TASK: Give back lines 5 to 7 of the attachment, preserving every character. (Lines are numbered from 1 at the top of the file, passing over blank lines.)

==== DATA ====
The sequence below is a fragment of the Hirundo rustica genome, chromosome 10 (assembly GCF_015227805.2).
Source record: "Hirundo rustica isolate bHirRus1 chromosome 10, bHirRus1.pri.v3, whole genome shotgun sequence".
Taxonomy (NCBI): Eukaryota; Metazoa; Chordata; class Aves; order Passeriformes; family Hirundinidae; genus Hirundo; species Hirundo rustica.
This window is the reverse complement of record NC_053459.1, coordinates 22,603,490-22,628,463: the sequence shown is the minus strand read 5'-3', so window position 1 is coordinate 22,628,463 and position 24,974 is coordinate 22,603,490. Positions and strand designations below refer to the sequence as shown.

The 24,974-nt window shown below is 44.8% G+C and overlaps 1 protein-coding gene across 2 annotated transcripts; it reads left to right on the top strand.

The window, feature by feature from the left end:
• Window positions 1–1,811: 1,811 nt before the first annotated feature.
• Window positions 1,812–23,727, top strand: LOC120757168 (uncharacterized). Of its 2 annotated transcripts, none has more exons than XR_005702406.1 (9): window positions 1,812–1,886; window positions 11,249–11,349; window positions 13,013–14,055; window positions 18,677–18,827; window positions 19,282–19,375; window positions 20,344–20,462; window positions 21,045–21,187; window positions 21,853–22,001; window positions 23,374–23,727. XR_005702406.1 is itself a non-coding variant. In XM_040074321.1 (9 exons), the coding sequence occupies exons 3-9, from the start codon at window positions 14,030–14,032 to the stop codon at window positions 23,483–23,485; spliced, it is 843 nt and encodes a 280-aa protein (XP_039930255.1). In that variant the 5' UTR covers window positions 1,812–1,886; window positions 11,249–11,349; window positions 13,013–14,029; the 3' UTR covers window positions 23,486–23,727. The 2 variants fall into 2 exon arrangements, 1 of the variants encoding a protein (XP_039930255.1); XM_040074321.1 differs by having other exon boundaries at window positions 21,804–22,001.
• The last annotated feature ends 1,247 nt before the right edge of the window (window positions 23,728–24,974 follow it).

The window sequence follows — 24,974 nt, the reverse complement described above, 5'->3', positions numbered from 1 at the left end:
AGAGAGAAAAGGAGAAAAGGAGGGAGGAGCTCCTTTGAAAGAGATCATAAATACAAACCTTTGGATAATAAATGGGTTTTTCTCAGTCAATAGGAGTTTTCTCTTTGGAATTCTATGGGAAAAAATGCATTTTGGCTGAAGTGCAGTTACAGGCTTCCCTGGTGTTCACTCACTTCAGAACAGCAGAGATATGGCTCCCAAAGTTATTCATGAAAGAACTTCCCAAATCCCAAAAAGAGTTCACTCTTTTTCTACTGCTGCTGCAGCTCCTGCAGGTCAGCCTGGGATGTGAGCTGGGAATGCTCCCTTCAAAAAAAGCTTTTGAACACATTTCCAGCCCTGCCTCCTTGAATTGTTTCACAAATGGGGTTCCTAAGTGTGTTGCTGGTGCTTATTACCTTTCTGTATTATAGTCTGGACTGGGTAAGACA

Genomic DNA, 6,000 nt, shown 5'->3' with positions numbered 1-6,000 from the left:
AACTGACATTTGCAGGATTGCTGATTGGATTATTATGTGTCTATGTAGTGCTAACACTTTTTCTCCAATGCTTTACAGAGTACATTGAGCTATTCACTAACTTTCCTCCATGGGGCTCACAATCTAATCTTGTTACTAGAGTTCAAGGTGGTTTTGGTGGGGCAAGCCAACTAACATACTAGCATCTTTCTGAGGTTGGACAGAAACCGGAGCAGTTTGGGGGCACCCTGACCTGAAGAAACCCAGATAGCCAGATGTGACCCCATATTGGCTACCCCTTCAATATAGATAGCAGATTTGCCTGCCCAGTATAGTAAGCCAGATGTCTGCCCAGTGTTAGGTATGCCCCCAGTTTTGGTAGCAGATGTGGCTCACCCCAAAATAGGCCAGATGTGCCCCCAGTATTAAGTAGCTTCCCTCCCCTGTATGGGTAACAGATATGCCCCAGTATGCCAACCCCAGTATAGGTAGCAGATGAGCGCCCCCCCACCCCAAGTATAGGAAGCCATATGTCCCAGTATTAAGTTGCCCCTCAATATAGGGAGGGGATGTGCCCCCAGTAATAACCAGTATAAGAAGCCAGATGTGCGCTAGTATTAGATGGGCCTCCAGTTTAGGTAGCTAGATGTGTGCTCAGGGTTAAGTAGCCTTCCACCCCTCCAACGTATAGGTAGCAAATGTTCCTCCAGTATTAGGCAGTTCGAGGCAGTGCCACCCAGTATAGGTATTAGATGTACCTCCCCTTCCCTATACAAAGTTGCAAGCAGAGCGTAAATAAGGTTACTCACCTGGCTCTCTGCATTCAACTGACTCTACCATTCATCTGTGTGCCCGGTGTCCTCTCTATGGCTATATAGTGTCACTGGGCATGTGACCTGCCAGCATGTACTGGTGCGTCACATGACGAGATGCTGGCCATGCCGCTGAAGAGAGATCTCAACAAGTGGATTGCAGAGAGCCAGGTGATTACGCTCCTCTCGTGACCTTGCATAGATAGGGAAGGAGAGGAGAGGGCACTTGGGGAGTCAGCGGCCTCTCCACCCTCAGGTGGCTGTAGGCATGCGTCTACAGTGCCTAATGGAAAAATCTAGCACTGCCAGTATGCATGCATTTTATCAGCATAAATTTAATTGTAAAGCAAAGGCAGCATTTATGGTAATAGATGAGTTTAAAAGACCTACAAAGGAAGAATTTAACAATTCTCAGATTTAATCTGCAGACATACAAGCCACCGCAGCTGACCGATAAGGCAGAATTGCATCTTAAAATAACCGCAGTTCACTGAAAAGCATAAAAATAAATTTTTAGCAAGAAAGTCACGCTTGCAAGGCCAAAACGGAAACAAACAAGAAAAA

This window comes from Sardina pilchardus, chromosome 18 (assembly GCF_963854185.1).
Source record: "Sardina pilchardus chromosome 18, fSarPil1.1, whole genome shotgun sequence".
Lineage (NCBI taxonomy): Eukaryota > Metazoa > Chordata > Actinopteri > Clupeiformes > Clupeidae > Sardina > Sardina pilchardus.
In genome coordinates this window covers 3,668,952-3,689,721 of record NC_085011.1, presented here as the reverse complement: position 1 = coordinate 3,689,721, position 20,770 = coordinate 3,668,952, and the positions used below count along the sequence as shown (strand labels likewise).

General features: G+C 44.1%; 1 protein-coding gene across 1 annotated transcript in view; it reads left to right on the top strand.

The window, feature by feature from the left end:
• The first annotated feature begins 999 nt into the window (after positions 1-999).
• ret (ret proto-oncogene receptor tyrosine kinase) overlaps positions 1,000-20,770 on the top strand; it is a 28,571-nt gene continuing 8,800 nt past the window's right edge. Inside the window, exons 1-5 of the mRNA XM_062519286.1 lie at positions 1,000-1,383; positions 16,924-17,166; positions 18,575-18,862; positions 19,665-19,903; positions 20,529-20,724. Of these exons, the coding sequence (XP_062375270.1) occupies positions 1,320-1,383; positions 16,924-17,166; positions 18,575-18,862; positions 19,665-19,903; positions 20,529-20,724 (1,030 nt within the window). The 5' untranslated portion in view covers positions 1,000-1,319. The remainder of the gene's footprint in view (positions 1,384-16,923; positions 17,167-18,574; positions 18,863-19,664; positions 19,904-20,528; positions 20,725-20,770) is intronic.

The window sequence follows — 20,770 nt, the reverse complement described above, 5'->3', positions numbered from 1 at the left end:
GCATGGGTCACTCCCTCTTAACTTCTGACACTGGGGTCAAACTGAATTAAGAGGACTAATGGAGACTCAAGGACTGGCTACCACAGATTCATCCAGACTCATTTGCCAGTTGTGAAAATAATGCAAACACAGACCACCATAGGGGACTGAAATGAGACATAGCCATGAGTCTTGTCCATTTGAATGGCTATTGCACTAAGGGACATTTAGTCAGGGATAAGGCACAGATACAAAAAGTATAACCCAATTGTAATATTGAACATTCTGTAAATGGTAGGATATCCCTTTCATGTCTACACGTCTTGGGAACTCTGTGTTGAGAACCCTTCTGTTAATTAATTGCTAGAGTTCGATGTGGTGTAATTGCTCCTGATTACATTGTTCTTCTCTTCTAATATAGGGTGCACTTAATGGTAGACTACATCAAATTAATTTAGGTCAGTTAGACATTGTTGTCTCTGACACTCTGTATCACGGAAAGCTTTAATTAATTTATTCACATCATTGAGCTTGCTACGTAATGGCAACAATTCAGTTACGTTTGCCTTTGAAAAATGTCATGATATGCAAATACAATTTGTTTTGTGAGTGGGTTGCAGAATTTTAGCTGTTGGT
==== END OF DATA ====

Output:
The 24,974-nt window shown below is 44.8% G+C and overlaps 1 protein-coding gene across 2 annotated transcripts; it reads left to right on the top strand.

The window, feature by feature from the left end:
• Window positions 1–1,811: 1,811 nt before the first annotated feature.